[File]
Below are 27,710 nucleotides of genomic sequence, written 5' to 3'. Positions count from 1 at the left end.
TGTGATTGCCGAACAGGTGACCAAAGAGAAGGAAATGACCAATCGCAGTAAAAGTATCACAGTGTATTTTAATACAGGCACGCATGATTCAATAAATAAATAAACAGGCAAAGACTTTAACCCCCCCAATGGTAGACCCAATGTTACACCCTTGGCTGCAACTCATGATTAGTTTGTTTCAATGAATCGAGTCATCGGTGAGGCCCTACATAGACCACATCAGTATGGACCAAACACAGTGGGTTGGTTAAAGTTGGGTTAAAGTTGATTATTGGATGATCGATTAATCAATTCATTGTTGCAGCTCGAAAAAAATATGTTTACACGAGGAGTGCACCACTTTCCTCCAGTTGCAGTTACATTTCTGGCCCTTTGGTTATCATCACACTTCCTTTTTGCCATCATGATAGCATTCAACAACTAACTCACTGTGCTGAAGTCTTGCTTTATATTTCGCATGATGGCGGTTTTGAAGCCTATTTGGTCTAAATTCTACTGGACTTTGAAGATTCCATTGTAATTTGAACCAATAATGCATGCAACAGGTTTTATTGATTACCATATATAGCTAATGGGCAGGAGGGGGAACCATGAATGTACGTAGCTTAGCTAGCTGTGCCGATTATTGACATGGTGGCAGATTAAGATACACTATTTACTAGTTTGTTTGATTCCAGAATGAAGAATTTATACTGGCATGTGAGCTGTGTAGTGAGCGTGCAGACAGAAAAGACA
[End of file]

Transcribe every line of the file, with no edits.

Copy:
Below are 27,710 nucleotides of genomic sequence, written 5' to 3'. Positions count from 1 at the left end.
TGTGATTGCCGAACAGGTGACCAAAGAGAAGGAAATGACCAATCGCAGTAAAAGTATCACAGTGTATTTTAATACAGGCACGCATGATTCAATAAATAAATAAACAGGCAAAGACTTTAACCCCCCCAATGGTAGACCCAATGTTACACCCTTGGCTGCAACTCATGATTAGTTTGTTTCAATGAATCGAGTCATCGGTGAGGCCCTACATAGACCACATCAGTATGGACCAAACACAGTGGGTTGGTTAAAGTTGGGTTAAAGTTGATTATTGGATGATCGATTAATCAATTCATTGTTGCAGCTCGAAAAAAATATGTTTACACGAGGAGTGCACCACTTTCCTCCAGTTGCAGTTACATTTCTGGCCCTTTGGTTATCATCACACTTCCTTTTTGCCATCATGATAGCATTCAACAACTAACTCACTGTGCTGAAGTCTTGCTTTATATTTCGCATGATGGCGGTTTTGAAGCCTATTTGGTCTAAATTCTACTGGACTTTGAAGATTCCATTGTAATTTGAACCAATAATGCATGCAACAGGTTTTATTGATTACCATATATAGCTAATGGGCAGGAGGGGGAACCATGAATGTACGTAGCTTAGCTAGCTGTGCCGATTATTGACATGGTGGCAGATTAAGATACACTATTTACTAGTTTGTTTGATTCCAGAATGAAGAATTTATACTGGCATGTGAGCTGTGTAGTGAGCGTGCAGACAGAAAAGACA